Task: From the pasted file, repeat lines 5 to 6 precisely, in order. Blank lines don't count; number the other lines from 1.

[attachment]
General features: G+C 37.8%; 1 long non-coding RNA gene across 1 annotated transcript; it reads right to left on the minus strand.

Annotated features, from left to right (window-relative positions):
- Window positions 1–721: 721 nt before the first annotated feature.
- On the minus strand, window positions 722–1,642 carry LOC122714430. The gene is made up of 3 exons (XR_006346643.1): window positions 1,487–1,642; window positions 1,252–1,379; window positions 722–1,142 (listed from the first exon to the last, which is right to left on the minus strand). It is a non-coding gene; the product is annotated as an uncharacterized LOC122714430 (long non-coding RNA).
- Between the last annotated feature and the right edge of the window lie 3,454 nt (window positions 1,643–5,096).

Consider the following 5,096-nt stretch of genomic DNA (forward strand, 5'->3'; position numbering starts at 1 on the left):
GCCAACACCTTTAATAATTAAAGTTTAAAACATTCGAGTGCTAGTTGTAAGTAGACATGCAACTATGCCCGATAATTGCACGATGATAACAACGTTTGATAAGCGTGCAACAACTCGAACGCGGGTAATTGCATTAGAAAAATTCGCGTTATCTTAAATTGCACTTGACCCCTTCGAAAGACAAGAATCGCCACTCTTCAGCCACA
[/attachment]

- Between the last annotated feature and the right edge of the window lie 3,454 nt (window positions 1,643–5,096).

Consider the following 5,096-nt stretch of genomic DNA (forward strand, 5'->3'; position numbering starts at 1 on the left):